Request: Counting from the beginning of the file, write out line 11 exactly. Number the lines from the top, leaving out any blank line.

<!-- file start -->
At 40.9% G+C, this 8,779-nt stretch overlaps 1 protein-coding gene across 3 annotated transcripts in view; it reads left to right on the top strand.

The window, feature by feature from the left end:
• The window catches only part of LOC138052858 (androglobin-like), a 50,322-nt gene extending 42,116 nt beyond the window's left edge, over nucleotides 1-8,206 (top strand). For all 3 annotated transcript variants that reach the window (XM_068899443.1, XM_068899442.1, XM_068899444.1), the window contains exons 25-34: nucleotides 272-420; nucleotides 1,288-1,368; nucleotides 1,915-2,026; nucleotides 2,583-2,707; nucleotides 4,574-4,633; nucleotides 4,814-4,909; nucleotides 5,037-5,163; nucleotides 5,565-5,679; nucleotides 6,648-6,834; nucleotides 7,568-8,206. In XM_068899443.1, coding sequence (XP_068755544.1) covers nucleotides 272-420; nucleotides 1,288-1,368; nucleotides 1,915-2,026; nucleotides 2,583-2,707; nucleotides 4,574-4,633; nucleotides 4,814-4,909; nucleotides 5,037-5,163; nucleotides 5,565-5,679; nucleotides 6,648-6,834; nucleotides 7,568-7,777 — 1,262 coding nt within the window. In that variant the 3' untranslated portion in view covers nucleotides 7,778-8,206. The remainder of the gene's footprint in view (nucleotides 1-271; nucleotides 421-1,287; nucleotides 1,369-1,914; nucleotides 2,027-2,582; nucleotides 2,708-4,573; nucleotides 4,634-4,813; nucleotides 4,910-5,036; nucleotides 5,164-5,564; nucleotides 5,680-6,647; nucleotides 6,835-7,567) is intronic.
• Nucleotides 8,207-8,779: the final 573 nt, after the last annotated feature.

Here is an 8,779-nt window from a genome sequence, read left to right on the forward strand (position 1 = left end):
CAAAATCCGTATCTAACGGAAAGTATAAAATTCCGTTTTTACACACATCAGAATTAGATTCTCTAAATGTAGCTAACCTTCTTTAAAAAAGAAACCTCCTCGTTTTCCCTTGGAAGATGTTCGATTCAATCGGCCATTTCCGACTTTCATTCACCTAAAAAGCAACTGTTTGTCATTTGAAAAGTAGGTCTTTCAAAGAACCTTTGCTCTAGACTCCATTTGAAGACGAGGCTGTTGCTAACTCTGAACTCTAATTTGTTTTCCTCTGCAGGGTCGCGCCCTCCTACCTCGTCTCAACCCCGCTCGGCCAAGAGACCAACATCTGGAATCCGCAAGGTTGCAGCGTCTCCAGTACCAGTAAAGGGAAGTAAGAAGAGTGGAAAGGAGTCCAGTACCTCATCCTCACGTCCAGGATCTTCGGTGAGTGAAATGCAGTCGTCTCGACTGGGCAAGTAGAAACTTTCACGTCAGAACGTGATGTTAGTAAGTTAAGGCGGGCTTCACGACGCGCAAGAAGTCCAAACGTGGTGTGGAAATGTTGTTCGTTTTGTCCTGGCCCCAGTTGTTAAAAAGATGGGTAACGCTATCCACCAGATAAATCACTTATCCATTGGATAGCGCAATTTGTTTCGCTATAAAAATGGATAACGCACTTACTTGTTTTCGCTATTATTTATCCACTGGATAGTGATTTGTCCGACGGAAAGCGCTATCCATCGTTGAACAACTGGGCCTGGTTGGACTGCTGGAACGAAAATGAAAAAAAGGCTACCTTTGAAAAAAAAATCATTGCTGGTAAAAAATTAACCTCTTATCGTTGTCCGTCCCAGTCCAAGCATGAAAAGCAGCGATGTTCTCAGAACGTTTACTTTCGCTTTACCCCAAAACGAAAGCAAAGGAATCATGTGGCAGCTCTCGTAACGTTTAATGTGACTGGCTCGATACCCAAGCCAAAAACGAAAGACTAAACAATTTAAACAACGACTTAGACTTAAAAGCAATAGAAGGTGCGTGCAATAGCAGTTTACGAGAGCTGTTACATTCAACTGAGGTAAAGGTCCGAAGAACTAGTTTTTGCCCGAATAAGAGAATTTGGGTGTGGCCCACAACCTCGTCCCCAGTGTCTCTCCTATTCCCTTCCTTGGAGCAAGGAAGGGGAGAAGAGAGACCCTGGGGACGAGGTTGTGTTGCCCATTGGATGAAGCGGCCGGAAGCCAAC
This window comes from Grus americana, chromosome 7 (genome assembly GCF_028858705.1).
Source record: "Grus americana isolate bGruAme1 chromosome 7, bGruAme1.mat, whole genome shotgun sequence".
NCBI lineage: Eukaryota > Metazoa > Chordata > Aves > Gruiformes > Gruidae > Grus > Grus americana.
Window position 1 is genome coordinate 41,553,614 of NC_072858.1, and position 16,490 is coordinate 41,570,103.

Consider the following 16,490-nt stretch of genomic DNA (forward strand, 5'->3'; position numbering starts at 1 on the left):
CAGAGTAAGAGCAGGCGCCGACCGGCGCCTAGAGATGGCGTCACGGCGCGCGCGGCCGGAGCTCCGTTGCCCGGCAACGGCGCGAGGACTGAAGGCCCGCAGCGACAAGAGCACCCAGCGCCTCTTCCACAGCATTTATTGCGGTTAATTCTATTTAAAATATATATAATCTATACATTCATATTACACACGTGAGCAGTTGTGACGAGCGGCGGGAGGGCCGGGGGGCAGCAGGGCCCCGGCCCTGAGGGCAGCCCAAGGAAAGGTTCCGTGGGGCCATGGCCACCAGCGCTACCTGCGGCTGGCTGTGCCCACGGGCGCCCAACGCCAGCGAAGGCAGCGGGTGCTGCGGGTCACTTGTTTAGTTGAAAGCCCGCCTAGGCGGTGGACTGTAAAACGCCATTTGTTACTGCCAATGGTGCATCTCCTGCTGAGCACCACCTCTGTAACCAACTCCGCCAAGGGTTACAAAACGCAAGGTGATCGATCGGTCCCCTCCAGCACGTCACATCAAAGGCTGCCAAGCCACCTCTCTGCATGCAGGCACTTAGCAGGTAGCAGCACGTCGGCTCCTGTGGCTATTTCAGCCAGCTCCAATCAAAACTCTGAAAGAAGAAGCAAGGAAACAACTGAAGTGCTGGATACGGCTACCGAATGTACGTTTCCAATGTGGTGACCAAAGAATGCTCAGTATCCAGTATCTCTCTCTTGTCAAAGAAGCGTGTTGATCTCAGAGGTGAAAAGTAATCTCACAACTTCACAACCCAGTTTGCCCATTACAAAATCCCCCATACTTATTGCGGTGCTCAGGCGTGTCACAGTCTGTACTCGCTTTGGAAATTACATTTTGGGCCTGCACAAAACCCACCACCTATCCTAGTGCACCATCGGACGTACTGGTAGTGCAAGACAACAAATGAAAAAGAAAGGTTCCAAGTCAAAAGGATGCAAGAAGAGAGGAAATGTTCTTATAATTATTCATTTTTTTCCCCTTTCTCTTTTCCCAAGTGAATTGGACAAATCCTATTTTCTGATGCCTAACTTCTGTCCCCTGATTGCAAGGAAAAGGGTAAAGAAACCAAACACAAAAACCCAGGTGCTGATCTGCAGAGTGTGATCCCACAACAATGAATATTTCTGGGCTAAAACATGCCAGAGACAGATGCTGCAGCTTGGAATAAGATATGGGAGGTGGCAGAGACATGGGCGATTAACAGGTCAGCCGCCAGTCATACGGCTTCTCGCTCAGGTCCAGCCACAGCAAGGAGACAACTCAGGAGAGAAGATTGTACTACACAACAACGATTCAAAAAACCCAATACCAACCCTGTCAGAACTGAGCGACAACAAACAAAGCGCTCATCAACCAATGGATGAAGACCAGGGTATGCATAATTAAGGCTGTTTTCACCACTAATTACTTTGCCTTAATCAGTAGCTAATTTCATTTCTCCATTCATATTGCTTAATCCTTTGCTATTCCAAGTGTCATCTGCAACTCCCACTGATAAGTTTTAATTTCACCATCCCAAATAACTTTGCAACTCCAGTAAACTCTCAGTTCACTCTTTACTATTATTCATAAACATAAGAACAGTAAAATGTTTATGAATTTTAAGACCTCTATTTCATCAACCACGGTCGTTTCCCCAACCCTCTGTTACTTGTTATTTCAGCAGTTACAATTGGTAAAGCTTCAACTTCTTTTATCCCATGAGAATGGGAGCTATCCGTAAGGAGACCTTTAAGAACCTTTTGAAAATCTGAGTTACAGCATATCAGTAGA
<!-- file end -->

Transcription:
Consider the following 16,490-nt stretch of genomic DNA (forward strand, 5'->3'; position numbering starts at 1 on the left):